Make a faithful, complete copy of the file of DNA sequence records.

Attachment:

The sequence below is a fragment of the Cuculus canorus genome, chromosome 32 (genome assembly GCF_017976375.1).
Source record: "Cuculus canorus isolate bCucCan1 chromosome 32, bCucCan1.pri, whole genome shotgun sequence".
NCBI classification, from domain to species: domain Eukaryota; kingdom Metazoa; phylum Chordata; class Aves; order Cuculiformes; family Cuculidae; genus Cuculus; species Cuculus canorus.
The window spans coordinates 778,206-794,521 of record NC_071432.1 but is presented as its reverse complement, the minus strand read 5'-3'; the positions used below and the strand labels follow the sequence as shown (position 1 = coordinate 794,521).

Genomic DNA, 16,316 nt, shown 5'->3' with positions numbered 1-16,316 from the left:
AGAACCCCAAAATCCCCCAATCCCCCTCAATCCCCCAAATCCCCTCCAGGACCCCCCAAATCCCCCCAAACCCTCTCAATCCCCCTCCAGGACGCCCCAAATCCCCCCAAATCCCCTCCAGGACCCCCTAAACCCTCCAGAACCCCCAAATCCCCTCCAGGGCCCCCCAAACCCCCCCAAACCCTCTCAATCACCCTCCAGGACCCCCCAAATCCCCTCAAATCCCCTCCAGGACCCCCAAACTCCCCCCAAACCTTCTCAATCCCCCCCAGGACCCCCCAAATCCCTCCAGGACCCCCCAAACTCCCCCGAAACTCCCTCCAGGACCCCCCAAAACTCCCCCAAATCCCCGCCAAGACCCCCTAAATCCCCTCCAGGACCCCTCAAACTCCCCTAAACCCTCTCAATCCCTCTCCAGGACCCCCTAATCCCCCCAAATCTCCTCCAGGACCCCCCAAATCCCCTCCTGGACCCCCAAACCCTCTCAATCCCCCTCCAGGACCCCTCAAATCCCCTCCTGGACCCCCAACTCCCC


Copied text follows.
The sequence below is a fragment of the Cuculus canorus genome, chromosome 32 (genome assembly GCF_017976375.1).
Source record: "Cuculus canorus isolate bCucCan1 chromosome 32, bCucCan1.pri, whole genome shotgun sequence".
NCBI classification, from domain to species: domain Eukaryota; kingdom Metazoa; phylum Chordata; class Aves; order Cuculiformes; family Cuculidae; genus Cuculus; species Cuculus canorus.
The window spans coordinates 778,206-794,521 of record NC_071432.1 but is presented as its reverse complement, the minus strand read 5'-3'; the positions used below and the strand labels follow the sequence as shown (position 1 = coordinate 794,521).

Genomic DNA, 16,316 nt, shown 5'->3' with positions numbered 1-16,316 from the left:
AGAACCCCAAAATCCCCCAATCCCCCTCAATCCCCCAAATCCCCTCCAGGACCCCCCAAATCCCCCCAAACCCTCTCAATCCCCCTCCAGGACGCCCCAAATCCCCCCAAATCCCCTCCAGGACCCCCTAAACCCTCCAGAACCCCCAAATCCCCTCCAGGGCCCCCCAAACCCCCCCAAACCCTCTCAATCACCCTCCAGGACCCCCCAAATCCCCTCAAATCCCCTCCAGGACCCCCAAACTCCCCCCAAACCTTCTCAATCCCCCCCAGGACCCCCCAAATCCCTCCAGGACCCCCCAAACTCCCCCGAAACTCCCTCCAGGACCCCCCAAAACTCCCCCAAATCCCCGCCAAGACCCCCTAAATCCCCTCCAGGACCCCTCAAACTCCCCTAAACCCTCTCAATCCCTCTCCAGGACCCCCTAATCCCCCCAAATCTCCTCCAGGACCCCCCAAATCCCCTCCTGGACCCCCAAACCCTCTCAATCCCCCTCCAGGACCCCTCAAATCCCCTCCTGGACCCCCAACTCCCC